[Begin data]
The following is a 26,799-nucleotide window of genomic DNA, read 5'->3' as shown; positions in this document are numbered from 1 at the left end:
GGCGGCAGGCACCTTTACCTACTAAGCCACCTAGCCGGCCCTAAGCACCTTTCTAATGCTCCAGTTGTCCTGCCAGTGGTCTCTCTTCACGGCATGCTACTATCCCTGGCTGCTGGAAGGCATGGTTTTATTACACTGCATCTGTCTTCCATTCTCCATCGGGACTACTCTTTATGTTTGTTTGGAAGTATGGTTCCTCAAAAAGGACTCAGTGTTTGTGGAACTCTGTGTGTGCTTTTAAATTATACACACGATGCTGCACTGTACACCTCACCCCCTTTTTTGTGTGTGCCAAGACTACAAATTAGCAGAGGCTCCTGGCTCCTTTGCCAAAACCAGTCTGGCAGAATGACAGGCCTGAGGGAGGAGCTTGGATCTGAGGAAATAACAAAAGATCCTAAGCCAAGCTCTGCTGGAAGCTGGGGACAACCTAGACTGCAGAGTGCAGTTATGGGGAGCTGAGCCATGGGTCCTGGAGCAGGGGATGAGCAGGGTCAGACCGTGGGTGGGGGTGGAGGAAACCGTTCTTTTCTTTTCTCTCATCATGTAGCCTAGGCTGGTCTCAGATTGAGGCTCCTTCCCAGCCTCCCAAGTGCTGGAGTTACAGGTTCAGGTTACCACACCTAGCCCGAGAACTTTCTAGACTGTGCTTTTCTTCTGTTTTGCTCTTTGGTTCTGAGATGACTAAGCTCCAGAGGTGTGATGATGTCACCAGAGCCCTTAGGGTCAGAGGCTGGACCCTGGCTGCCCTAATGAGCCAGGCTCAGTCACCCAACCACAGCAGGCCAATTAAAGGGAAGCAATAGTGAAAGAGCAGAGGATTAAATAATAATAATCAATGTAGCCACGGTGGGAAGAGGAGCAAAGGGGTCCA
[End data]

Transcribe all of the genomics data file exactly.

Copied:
The following is a 26,799-nucleotide window of genomic DNA, read 5'->3' as shown; positions in this document are numbered from 1 at the left end:
GGCGGCAGGCACCTTTACCTACTAAGCCACCTAGCCGGCCCTAAGCACCTTTCTAATGCTCCAGTTGTCCTGCCAGTGGTCTCTCTTCACGGCATGCTACTATCCCTGGCTGCTGGAAGGCATGGTTTTATTACACTGCATCTGTCTTCCATTCTCCATCGGGACTACTCTTTATGTTTGTTTGGAAGTATGGTTCCTCAAAAAGGACTCAGTGTTTGTGGAACTCTGTGTGTGCTTTTAAATTATACACACGATGCTGCACTGTACACCTCACCCCCTTTTTTGTGTGTGCCAAGACTACAAATTAGCAGAGGCTCCTGGCTCCTTTGCCAAAACCAGTCTGGCAGAATGACAGGCCTGAGGGAGGAGCTTGGATCTGAGGAAATAACAAAAGATCCTAAGCCAAGCTCTGCTGGAAGCTGGGGACAACCTAGACTGCAGAGTGCAGTTATGGGGAGCTGAGCCATGGGTCCTGGAGCAGGGGATGAGCAGGGTCAGACCGTGGGTGGGGGTGGAGGAAACCGTTCTTTTCTTTTCTCTCATCATGTAGCCTAGGCTGGTCTCAGATTGAGGCTCCTTCCCAGCCTCCCAAGTGCTGGAGTTACAGGTTCAGGTTACCACACCTAGCCCGAGAACTTTCTAGACTGTGCTTTTCTTCTGTTTTGCTCTTTGGTTCTGAGATGACTAAGCTCCAGAGGTGTGATGATGTCACCAGAGCCCTTAGGGTCAGAGGCTGGACCCTGGCTGCCCTAATGAGCCAGGCTCAGTCACCCAACCACAGCAGGCCAATTAAAGGGAAGCAATAGTGAAAGAGCAGAGGATTAAATAATAATAATCAATGTAGCCACGGTGGGAAGAGGAGCAAAGGGGTCCA